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Thursday, January 29, 2015 |  Madison, WI: 32.0° F  Overcast
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A referendum on Konkel?
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The much-watched five-way primary for Madison's second aldermanic district is over. The two top voter getters in last week's primary were incumbent Brenda Konkel and challenger Bridget Maniaci. And already it's being pitched as a battle for the soul of the Common Council, or at least a referendum on Konkel, to both candidates' discomfort.

"A lot of people have a lot of interest in the race, which is a good thing," says Maniaci. "That's not why I'm running. I'm just trying to be out there talking about the issues and what I want to do."

Maniaci, 25, is a Madison native and former Cieslewicz press intern. She's currently a manager at Empire Photography on Monroe Street.

Although Cieslewicz didn't recruit Maniaci, he openly sought to replace Konkel, an outspoken progressive council member seeking her fifth term. But Konkel, 40, who heads the local Tenant Resource Center, says this race is about more than that.

"I certainly acknowledge that people don't always agree with my style," she says. "But I'm proud that even those who disagree with me on style know that I am a passionate, hard-working and dedicated representative of our district's neighborhoods and needs."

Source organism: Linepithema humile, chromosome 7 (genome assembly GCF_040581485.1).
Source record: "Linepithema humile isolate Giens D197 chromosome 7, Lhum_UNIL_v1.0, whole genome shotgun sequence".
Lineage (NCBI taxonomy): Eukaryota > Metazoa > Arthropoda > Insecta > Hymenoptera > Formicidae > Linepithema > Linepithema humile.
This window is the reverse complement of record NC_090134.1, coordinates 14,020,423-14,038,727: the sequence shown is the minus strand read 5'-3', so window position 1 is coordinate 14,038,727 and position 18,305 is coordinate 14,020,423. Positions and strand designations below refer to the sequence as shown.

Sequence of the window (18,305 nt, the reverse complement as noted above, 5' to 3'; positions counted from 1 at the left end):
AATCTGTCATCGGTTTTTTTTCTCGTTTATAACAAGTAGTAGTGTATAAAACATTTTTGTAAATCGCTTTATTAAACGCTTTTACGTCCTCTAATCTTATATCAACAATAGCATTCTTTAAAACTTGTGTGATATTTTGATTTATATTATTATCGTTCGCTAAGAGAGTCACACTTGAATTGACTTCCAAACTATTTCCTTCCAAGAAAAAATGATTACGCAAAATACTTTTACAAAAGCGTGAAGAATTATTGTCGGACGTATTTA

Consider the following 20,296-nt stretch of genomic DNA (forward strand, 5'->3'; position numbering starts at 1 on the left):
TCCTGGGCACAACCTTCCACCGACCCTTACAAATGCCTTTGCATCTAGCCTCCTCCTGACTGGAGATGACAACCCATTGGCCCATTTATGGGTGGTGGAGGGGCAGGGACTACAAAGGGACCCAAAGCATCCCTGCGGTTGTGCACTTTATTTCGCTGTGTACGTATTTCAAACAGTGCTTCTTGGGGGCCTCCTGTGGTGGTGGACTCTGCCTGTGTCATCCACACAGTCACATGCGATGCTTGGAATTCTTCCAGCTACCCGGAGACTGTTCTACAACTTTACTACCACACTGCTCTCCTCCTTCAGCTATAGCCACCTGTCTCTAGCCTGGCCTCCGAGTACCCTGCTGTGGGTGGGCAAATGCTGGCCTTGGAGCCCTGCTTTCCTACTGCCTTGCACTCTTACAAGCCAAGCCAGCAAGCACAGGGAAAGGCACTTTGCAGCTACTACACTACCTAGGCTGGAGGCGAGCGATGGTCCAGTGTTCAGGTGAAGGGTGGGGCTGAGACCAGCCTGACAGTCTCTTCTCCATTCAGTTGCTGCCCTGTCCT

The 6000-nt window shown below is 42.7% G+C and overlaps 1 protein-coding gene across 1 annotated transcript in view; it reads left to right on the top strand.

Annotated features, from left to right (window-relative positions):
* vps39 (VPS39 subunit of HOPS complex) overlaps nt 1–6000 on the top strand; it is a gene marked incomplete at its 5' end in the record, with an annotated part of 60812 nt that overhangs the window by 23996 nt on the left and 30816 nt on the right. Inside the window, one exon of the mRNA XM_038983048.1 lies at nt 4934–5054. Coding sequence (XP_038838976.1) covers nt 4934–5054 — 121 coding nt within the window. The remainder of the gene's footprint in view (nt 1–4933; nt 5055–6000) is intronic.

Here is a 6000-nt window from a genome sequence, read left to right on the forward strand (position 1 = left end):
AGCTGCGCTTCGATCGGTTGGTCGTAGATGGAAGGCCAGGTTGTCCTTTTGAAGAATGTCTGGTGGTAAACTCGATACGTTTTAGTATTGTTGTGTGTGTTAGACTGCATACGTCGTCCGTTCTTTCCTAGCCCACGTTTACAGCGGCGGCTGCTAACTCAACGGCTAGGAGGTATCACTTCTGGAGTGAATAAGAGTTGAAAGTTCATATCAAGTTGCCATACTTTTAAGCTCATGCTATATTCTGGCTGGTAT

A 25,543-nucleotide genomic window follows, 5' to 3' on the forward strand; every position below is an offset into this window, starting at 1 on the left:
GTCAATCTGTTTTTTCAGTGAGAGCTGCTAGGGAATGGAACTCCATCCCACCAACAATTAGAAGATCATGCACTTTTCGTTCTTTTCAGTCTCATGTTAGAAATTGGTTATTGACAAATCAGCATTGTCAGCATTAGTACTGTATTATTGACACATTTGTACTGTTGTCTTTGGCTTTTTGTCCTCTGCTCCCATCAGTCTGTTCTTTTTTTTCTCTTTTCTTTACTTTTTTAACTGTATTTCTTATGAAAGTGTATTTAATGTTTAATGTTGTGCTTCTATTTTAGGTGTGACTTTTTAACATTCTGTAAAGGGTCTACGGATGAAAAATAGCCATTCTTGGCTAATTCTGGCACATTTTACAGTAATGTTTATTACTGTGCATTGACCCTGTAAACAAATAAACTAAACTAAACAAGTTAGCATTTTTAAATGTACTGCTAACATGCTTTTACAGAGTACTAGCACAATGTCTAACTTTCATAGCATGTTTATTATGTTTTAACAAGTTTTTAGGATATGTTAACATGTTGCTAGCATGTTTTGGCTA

Maniaci says that, if elected, her priorities would be: 1) Joining with businesses in the 800 and 900 blocks of East Johnson Street on promotional opportunities and long-term priorities, such as getting a grocery store in the neighborhood. 2) Carefully choosing infill projects to refurbish older housing stock, rather than moving to tear them down. 3) Working to solve ongoing issues of public safety and crime.

Konkel's top three list: 1) Focusing on transportation and traffic, making sure these are a consideration in land-use and development plans. 2) Making neighborhood voices heard on development projects, including the Renaissance Property Group redevelopment on the 600 block of East Johnson Street. 3) Making sure federal stimulus money is used to address the "needs of everyone in our community," through an open and transparent decision process.

The general election is April 7. Of the 20 council seats, seven are contested.

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